For the next forty-eight hours I’d stewed about that ultimatum and the unfairness of what he was trying to do to me until I decided to drive over to his home outside the pretty Quaker village of Waterford—rather than meet him in his Georgetown office—and tell him it would be a cold day in hell before I’d give in and let him have my wine for a steal. That was before I discovered him hanging from a rafter in his barn above a pool of my Sauvignon Blanc.
I shaded my eyes against the hard slant of the noontime sunshine and looked across Paul’s golf-course-perfect lawn to the fields and woods beyond. The main road was a half-mile away at the end of his long driveway—more like a private road. His graceful two-story Georgian house was secluded—isolated, even—on a large tract of land. A magnolia with a few remaining blossoms dominated the front yard and border gardens filled with impatiens and summer pansies lined the walk to the front door. Two red Adirondack chairs had been pulled together around a matching wooden table in the shade of a weeping cherry. The house looked closed up, almost like a vacation house shuttered at the end of the season. Paul lived alone, though I’d heard the gossip ranging from bitterly divorced decades ago to gay but kept quiet about it.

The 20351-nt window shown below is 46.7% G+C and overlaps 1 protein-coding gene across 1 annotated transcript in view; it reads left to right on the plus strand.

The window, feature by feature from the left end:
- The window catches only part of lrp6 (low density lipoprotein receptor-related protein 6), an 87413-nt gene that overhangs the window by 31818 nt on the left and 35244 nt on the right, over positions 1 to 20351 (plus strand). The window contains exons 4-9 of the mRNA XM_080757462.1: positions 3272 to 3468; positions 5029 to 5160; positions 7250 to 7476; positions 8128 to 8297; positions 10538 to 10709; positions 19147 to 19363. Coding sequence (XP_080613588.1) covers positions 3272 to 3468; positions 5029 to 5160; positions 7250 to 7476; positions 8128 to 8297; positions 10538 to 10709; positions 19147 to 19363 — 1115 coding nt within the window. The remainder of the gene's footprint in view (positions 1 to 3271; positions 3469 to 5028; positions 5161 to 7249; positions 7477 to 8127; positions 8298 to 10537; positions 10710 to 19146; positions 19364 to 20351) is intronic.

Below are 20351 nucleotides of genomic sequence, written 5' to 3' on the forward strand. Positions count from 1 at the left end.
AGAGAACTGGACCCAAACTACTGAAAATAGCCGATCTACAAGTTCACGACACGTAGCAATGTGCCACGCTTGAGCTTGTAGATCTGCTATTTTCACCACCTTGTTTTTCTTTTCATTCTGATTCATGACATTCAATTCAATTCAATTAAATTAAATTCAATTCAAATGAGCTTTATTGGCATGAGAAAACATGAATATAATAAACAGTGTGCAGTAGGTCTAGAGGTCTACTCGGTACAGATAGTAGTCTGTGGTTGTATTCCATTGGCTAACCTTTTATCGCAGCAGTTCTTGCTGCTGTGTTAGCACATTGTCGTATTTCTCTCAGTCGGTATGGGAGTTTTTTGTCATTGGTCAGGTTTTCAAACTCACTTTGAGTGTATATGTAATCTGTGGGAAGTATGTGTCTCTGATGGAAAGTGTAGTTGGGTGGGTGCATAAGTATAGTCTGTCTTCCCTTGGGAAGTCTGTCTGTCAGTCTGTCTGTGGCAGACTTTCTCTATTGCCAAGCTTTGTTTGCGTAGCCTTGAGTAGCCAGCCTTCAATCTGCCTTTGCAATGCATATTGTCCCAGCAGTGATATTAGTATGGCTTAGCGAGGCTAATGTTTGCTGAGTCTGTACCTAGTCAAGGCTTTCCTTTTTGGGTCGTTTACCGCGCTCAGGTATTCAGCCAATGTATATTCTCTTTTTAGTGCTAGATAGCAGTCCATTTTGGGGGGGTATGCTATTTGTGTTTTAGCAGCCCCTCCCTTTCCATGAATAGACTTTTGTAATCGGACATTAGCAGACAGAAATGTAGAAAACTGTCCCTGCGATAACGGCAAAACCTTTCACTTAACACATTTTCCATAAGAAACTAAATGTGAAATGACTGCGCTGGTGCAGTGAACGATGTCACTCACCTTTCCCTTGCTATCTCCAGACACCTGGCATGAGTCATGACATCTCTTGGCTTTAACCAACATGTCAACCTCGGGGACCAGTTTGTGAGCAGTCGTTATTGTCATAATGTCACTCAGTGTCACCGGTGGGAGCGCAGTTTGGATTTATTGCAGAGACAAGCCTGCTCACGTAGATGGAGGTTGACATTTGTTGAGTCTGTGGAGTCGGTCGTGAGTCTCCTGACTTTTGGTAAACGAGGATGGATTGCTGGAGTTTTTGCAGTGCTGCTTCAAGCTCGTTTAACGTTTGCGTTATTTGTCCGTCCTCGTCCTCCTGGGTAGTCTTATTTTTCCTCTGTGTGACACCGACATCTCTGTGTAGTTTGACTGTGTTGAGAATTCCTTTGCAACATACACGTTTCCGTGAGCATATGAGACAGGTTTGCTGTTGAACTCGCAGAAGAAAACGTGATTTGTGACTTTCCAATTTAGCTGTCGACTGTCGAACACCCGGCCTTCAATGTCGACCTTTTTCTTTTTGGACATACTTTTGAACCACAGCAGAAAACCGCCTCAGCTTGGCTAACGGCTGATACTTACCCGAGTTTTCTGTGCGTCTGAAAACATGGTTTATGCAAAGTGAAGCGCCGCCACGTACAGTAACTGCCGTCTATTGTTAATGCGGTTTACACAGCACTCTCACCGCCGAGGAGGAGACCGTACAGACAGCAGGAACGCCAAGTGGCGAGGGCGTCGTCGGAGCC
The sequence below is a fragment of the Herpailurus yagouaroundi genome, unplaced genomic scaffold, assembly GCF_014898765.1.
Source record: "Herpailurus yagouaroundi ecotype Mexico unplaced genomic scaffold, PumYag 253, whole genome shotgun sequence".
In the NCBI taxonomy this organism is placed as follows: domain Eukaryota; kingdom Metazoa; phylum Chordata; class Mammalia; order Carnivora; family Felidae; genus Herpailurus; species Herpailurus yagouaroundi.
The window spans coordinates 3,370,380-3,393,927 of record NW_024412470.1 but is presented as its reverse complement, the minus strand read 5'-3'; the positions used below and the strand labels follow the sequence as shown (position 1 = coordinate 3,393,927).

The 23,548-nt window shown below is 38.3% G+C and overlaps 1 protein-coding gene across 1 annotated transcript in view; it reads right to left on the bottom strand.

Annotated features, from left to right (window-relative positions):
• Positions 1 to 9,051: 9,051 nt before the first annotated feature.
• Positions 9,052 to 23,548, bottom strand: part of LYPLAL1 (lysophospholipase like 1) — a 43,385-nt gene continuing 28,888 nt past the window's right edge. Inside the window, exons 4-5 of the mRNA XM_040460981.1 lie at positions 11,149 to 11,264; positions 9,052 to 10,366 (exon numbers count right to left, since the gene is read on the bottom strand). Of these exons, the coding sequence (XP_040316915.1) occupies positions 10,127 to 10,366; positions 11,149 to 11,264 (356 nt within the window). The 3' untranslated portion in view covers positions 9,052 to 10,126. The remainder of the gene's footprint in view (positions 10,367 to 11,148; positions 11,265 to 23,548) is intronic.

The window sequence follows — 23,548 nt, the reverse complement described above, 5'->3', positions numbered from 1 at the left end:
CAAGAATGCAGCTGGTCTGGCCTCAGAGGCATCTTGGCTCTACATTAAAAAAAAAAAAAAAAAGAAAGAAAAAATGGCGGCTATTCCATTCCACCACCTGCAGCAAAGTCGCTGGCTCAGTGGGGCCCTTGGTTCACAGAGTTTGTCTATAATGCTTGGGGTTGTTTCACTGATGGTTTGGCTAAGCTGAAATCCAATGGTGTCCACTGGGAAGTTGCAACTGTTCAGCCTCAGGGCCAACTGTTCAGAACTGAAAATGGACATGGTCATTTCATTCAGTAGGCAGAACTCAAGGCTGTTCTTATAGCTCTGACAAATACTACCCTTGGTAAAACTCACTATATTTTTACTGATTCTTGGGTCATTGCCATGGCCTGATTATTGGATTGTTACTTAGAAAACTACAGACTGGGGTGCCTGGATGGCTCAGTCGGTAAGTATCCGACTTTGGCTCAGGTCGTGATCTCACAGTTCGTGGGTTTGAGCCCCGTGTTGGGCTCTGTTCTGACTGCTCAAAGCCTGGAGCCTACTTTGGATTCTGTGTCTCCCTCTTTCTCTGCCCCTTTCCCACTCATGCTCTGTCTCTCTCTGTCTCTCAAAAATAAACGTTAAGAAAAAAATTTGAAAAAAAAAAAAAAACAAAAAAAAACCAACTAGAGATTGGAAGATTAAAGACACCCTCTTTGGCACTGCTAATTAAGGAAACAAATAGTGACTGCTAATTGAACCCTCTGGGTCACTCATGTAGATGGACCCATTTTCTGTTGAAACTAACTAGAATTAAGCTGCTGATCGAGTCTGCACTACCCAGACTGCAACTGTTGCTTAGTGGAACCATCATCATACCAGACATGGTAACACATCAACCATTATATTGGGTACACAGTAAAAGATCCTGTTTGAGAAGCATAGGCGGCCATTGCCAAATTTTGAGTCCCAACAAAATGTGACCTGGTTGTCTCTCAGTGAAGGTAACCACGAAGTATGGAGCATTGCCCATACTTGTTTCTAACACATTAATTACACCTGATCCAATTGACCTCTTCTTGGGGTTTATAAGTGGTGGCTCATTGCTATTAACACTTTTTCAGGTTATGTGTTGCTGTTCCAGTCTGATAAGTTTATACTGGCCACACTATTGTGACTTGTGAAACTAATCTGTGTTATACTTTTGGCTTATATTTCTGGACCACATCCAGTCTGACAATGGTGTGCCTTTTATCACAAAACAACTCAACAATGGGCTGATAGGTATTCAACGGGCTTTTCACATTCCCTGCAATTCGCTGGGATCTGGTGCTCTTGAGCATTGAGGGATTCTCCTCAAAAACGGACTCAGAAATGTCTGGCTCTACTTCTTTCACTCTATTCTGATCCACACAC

Had someone else been here earlier? What if he—or she, or they—killed Paul and then staged the hanging so a murder looked like suicide? They said suicide victims generally left notes. I hadn’t seen one, but then I hadn’t thought about checking.
A car could have come and gone easily without being noticed, certainly not by any neighbor since the nearest one was down the road apiece. The only vehicle I’d seen after driving through the tree-lined streets of Waterford had been a John Deere tractor on the outskirts of town. The farmer pulled over and waved so I could pass him near the cemetery entrance on Loyalty Road.
What about now? Was I still alone?
I took another long, slow look around his house and grounds. Except for the twittering of birds hidden in the trees and the faint buzz of the cicadas, the place was as hushed and silent as a cathedral.
I pulled my phone out of my purse and palmed it. Once I called the sheriff’s department, I’d be halfway down the slippery slope, letting myself in for a heap of trouble. First, I was the one who found Paul. Then there was that argument the last time we spoke and the fact that I recently said in public that I’d like to kill him—even if it was in jest. Throw in my wine bottle at the scene and the reason I’d come over here unannounced: to have a showdown with the deceased.
On the plus side, I didn’t murder Paul Noble.
I punched in 911 on my phone and made the call.